| Kent, southeast England offers a variety of diving activities. Kent
diving consists of a number of interesting shore dives as well
as loads of wrecks off the Dover coast which boasts some of the
most varied wreck diving in the UK. The choice of diving schools
in Kent is large and they offer certification at different levels
and trips to other parts of the UK and abroad.
Air temperature during the year 15 to 30°C (59-86°F)
Kent has a pleasant climate almost all year with most of the rainfall
in the winter months. May to August are the wettest months. When
planning a holiday to the south east keep in mind that it's a
very popular holiday area in England. There is accomodation going
from the very basic to luxurious. As the holiday season falls
at the same time as the main diving season it's advisable to make
sure that hotel rooms or campsites have available space.
Dover and Folkstone area offer great wreck dives
for the novice and adventurous divers. The depth of the wrecks
ranges from 15 to 50 metres (49 - 164 feet) so everyone will find
something to suit their needs. For those who are not into wreck
diving there are many shore dives around the Kent coastline. Some
of the dives accesible from Kent are.
Western wall is a good wall dive. However beware
of the current on this dive. The marine life here includes lobbies
and crabs in the cracks on the wall. Best dived at high
Gildenburg Lakes are located near Peterborough.
A lot of items have been put in the lake including a double decker
london bus, a raf jet provost aircraft and a broads cruiser. The
depth is approximately 23 metres (75 feet) and the visibility
between 6-10 metres (20 - 33 feet). There's a bar and cafe and
i'ts possible to stay overnight on site. Loanda
is a fairly easy wreck dive. She went down on 31 May, 1908 with
a cargo of general merchandise including alcohol, perfume bottles,
clay pipes etc... some of which can still be seen today.
The wreck, approximately 40 minutes from Dover
lies in about 24 metres (78 feet) of water. You can encounter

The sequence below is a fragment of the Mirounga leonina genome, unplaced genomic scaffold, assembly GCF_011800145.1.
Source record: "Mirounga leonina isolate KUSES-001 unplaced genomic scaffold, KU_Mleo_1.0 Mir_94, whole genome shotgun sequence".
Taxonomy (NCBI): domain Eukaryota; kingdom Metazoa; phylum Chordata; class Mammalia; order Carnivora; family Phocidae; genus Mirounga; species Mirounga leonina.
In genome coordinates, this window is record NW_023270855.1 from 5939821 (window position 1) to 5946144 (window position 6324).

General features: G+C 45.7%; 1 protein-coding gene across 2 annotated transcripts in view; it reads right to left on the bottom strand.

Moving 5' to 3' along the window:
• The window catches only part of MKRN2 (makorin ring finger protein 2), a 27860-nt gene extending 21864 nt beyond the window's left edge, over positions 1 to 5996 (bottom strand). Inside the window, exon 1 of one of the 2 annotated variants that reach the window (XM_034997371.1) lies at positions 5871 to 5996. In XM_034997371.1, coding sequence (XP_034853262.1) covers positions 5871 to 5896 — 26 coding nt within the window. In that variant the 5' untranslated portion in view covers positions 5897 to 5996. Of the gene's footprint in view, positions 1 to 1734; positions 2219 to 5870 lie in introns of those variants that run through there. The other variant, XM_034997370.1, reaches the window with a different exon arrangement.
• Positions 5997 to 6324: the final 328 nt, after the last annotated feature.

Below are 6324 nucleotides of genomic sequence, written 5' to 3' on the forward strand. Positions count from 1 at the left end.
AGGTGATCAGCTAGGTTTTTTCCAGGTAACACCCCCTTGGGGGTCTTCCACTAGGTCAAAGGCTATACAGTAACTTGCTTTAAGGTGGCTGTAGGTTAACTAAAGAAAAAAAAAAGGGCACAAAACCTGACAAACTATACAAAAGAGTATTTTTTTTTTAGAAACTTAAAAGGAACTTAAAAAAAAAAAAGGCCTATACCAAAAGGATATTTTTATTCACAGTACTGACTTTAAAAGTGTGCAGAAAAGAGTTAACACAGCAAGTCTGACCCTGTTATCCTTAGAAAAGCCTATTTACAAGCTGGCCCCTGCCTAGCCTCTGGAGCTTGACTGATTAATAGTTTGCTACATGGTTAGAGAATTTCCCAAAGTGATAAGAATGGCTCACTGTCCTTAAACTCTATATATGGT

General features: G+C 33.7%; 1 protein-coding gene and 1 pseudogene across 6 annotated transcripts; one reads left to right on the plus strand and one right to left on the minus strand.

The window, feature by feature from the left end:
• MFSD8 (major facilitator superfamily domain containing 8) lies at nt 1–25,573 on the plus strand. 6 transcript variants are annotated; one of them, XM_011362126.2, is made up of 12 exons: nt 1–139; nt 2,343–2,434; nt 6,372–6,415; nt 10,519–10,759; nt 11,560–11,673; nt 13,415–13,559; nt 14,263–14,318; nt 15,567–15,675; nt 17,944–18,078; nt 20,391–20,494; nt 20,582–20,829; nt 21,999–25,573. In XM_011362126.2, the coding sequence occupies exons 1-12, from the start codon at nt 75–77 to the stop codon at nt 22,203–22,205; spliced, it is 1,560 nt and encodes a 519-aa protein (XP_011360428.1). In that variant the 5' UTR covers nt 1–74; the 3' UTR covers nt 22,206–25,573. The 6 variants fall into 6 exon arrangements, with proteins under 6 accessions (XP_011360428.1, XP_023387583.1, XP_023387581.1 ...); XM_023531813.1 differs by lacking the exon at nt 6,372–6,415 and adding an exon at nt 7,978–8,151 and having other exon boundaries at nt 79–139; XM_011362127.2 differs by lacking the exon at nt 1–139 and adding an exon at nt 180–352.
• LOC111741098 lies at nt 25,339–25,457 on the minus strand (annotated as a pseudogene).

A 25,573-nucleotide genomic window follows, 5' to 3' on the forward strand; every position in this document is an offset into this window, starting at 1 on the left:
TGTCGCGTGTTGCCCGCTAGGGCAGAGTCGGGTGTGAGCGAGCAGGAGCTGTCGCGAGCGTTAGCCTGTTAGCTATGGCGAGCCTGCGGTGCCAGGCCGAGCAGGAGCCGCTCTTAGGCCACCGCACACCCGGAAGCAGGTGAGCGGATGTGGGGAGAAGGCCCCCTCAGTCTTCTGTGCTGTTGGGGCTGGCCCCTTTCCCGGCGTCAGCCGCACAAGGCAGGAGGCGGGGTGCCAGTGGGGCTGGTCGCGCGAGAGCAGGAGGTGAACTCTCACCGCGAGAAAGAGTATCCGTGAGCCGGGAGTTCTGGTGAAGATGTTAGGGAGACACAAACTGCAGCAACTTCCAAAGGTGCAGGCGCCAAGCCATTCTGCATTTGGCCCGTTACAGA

bib, crabs and lobsters around Loanda.
Pomerania was an iron steamship that went down
on 25 November, 1878 after colliding with iron-hulled barque Moel
Eilian off Folkestone. She is quite broken but parts of the wooden
deck are still intact. Pmerania lies on the port side at about
28 metres (91 feet)and the visibility is around 4-5 metres (13-15
Gold and silver coins were recovered. A large
amount of marine life including wrasse, edible crabs,
anemones, dead mand fingers, mussels and starfish can
be found here.
Preussen was the largest ever steel ship at the
time and the only five masted full rigged ship to be built. She
was also the world's largest sailing ship built and designed without
an auxilliary engine. She was sailing from Hamburg to Valparaiso
with a general cargo which included 100 pianos when she collided
with the cross channel steamer Brighton on November
6th 1910. There isn't much of the wreckage left, a few hull ribs
sticking out. Visibility is quite poor and the
depth around 4-8 metres (13-26 feet).
HMS Brazen a British Navy destroyer went down
on July 21st, 1940 under fire from German bombers.The destroyer
Brazen was escorting convoy CW7 in the North Sea at the time of
attack. Attempts made to tow her proved impossible so she was
abandoned and sank a few hours after the attack. She's quite intact
although in two halves at 8 metres (26 feet). Now she is getting
buried in the sand and less of the wreckage is visible, but torpedo
tubes, depth chargers and the guns are still present. Visibility
is good and the dive worthwhile.
Anglia, an auxilliary hospital ship went down
after she struck a mine on November 17, 1915 as she crossed the
Channel from France transporting a large number of wounded. She
lies in about 30 metres (98 feet) of water and most of it is broken.
Please note that this wreck must be treated with respect and leave
all you find intact, she is a war grave.
Strathclyde sunk on February 17th 1876 while
sailing from London to Bombay after colliding with the Franconia,
a German steamship. She was overtaken by Franconia shortly after
leaving Dover, Capt Eaton (Capt of Strathclyde) turned his ship
to starboard and unfortunately at the same time the Franconia
turned to port and the collision happened. She currently lies
in 30 metres(98 feet) of water and the visibility can be 1-2 metres
(3-6 feet) and sometimes a good 5-10 metres (15-33 feet). Some
of the items found on board are perfume bottles, hand painted
teacups and saucers, different kinds of bottles, bottles of champagne
(undrinkable now) and many other items. Apparently, an order was
isuued by Dover Port Control in 2004 forbidding diving on this
wreck. The list is very long and includes other famous
wrecks like Lusitania, SS Komet, SS Strathclyde, SS Cuvier,Katharina
Kolkmann, St. Cecilia, HMT Angelus, UB38, Brandenburg and many